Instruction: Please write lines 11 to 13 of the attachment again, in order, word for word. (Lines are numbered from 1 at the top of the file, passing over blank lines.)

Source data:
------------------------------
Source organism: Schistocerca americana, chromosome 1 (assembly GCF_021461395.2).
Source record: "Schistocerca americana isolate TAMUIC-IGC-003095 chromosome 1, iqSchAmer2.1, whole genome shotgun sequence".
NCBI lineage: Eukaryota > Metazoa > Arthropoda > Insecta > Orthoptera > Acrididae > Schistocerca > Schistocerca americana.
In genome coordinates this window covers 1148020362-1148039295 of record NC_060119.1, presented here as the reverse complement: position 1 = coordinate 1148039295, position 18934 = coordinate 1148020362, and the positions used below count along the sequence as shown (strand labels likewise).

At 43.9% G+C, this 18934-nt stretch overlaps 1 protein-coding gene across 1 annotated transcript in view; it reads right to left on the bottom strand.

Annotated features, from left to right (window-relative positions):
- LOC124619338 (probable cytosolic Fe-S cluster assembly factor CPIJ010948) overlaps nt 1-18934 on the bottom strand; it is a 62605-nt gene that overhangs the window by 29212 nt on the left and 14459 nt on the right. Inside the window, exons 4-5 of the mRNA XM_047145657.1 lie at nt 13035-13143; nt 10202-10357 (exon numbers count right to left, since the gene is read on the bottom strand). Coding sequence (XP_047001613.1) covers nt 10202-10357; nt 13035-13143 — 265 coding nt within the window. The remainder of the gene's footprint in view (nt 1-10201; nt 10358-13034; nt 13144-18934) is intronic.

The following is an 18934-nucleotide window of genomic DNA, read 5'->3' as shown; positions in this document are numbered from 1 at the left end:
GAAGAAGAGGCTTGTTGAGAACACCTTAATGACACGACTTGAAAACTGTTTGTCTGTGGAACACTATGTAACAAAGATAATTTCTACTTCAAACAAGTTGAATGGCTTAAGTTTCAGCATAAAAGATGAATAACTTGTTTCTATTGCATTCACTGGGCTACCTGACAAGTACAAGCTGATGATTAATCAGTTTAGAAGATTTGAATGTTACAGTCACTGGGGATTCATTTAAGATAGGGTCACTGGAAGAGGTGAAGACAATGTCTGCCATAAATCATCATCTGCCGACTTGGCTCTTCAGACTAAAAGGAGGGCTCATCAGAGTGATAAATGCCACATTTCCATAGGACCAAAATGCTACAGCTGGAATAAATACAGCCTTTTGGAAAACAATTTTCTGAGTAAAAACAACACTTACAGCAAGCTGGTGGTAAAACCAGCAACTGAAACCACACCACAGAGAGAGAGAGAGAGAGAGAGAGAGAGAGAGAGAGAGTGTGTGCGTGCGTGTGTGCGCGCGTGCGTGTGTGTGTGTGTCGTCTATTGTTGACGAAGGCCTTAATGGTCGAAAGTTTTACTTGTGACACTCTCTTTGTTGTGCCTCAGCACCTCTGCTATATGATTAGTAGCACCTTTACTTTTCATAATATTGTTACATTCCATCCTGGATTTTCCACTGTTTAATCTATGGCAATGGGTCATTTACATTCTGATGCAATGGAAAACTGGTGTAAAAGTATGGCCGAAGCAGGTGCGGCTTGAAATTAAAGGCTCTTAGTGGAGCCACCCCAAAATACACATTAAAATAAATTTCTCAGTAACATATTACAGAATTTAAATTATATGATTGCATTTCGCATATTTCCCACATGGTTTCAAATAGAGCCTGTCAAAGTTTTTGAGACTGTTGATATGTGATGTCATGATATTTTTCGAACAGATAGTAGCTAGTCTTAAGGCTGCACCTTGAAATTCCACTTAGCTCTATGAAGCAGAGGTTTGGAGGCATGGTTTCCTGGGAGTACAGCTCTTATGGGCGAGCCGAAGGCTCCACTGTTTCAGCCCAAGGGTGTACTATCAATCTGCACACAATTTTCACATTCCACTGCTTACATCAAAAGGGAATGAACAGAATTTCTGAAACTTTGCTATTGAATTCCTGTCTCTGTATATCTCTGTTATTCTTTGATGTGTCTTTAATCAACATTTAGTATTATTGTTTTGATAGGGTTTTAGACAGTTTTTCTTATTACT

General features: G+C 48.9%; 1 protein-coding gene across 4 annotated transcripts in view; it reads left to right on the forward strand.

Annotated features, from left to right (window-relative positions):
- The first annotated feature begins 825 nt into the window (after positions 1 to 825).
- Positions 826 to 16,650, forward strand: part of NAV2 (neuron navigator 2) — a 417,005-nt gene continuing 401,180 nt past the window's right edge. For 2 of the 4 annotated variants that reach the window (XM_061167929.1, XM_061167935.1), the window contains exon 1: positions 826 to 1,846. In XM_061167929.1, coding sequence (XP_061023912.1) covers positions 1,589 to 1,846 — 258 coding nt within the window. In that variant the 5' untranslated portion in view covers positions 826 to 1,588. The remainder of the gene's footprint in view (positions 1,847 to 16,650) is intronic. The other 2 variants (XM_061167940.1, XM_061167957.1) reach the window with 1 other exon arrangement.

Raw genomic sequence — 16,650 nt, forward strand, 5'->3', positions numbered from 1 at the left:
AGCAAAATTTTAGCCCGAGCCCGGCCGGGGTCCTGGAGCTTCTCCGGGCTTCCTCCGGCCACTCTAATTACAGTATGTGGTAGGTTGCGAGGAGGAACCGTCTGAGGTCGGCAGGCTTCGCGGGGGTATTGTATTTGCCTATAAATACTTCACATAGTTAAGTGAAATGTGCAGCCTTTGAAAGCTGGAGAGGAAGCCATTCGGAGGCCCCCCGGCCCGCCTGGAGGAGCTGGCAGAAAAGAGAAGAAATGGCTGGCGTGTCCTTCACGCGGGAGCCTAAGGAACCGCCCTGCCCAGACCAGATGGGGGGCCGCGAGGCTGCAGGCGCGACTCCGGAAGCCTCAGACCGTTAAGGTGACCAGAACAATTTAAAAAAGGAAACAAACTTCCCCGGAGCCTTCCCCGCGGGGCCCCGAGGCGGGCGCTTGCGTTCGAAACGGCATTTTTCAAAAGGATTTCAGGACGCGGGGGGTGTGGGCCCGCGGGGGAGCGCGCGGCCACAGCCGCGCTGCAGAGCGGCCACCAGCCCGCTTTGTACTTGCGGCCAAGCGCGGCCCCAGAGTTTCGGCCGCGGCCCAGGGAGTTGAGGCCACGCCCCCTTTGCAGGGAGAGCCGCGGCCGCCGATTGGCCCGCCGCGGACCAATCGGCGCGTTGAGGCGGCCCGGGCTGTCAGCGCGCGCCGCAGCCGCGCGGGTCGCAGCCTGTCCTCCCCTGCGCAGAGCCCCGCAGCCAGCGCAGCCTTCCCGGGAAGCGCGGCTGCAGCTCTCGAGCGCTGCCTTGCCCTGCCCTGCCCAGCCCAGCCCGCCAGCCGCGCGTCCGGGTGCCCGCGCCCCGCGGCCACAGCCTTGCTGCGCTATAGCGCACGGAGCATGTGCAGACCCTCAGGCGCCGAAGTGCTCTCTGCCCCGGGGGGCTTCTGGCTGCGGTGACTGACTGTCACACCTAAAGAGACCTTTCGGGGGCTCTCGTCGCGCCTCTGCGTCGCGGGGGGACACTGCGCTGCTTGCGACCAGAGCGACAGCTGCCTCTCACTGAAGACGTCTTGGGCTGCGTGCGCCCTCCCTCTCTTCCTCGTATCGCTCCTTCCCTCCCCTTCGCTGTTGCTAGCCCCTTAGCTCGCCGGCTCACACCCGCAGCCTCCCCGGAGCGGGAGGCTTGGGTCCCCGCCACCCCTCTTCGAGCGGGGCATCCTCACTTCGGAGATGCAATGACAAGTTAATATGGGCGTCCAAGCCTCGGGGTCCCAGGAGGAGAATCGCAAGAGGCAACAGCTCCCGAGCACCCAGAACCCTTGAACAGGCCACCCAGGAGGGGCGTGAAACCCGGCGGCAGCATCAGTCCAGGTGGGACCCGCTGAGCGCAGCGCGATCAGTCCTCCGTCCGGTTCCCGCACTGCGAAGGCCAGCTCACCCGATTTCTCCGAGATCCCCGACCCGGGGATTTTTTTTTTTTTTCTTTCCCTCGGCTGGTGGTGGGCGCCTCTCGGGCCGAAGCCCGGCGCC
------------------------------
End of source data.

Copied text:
Annotated features, from left to right (window-relative positions):
- The first annotated feature begins 825 nt into the window (after positions 1 to 825).
- Positions 826 to 16,650, forward strand: part of NAV2 (neuron navigator 2) — a 417,005-nt gene continuing 401,180 nt past the window's right edge. For 2 of the 4 annotated variants that reach the window (XM_061167929.1, XM_061167935.1), the window contains exon 1: positions 826 to 1,846. In XM_061167929.1, coding sequence (XP_061023912.1) covers positions 1,589 to 1,846 — 258 coding nt within the window. In that variant the 5' untranslated portion in view covers positions 826 to 1,588. The remainder of the gene's footprint in view (positions 1,847 to 16,650) is intronic. The other 2 variants (XM_061167940.1, XM_061167957.1) reach the window with 1 other exon arrangement.